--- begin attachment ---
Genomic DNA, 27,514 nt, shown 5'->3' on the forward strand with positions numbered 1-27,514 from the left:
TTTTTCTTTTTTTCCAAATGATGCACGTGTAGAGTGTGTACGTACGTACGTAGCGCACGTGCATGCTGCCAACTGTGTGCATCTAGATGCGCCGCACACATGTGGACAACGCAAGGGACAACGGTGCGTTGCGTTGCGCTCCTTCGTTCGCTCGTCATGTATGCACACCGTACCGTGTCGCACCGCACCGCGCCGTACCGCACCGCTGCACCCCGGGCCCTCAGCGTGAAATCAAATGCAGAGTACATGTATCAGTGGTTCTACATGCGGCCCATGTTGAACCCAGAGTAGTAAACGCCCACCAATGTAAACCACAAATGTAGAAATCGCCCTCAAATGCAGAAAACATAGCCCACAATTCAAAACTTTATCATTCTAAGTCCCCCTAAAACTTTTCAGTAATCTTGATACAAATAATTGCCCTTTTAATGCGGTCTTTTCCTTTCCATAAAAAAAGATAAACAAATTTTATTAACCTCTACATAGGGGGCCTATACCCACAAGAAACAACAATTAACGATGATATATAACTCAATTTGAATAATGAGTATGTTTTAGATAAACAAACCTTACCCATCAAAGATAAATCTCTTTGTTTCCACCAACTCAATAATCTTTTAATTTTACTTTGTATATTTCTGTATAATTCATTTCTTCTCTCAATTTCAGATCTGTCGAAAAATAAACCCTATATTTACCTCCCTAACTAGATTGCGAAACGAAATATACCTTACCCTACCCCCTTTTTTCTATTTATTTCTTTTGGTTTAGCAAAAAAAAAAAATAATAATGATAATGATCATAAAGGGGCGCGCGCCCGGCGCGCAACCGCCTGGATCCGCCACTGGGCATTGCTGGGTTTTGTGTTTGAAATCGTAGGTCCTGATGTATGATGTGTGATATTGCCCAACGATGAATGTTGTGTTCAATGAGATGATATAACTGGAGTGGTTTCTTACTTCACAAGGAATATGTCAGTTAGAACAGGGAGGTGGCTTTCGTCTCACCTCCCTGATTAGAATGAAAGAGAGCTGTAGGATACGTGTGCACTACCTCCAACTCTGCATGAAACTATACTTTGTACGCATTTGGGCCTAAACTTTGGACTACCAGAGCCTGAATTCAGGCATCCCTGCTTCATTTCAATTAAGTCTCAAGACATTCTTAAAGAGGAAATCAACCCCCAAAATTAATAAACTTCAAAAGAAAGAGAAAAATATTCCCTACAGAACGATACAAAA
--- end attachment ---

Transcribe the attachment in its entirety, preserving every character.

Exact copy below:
Genomic DNA, 27,514 nt, shown 5'->3' on the forward strand with positions numbered 1-27,514 from the left:
TTTTTCTTTTTTTCCAAATGATGCACGTGTAGAGTGTGTACGTACGTACGTAGCGCACGTGCATGCTGCCAACTGTGTGCATCTAGATGCGCCGCACACATGTGGACAACGCAAGGGACAACGGTGCGTTGCGTTGCGCTCCTTCGTTCGCTCGTCATGTATGCACACCGTACCGTGTCGCACCGCACCGCGCCGTACCGCACCGCTGCACCCCGGGCCCTCAGCGTGAAATCAAATGCAGAGTACATGTATCAGTGGTTCTACATGCGGCCCATGTTGAACCCAGAGTAGTAAACGCCCACCAATGTAAACCACAAATGTAGAAATCGCCCTCAAATGCAGAAAACATAGCCCACAATTCAAAACTTTATCATTCTAAGTCCCCCTAAAACTTTTCAGTAATCTTGATACAAATAATTGCCCTTTTAATGCGGTCTTTTCCTTTCCATAAAAAAAGATAAACAAATTTTATTAACCTCTACATAGGGGGCCTATACCCACAAGAAACAACAATTAACGATGATATATAACTCAATTTGAATAATGAGTATGTTTTAGATAAACAAACCTTACCCATCAAAGATAAATCTCTTTGTTTCCACCAACTCAATAATCTTTTAATTTTACTTTGTATATTTCTGTATAATTCATTTCTTCTCTCAATTTCAGATCTGTCGAAAAATAAACCCTATATTTACCTCCCTAACTAGATTGCGAAACGAAATATACCTTACCCTACCCCCTTTTTTCTATTTATTTCTTTTGGTTTAGCAAAAAAAAAAAATAATAATGATAATGATCATAAAGGGGCGCGCGCCCGGCGCGCAACCGCCTGGATCCGCCACTGGGCATTGCTGGGTTTTGTGTTTGAAATCGTAGGTCCTGATGTATGATGTGTGATATTGCCCAACGATGAATGTTGTGTTCAATGAGATGATATAACTGGAGTGGTTTCTTACTTCACAAGGAATATGTCAGTTAGAACAGGGAGGTGGCTTTCGTCTCACCTCCCTGATTAGAATGAAAGAGAGCTGTAGGATACGTGTGCACTACCTCCAACTCTGCATGAAACTATACTTTGTACGCATTTGGGCCTAAACTTTGGACTACCAGAGCCTGAATTCAGGCATCCCTGCTTCATTTCAATTAAGTCTCAAGACATTCTTAAAGAGGAAATCAACCCCCAAAATTAATAAACTTCAAAAGAAAGAGAAAAATATTCCCTACAGAACGATACAAAA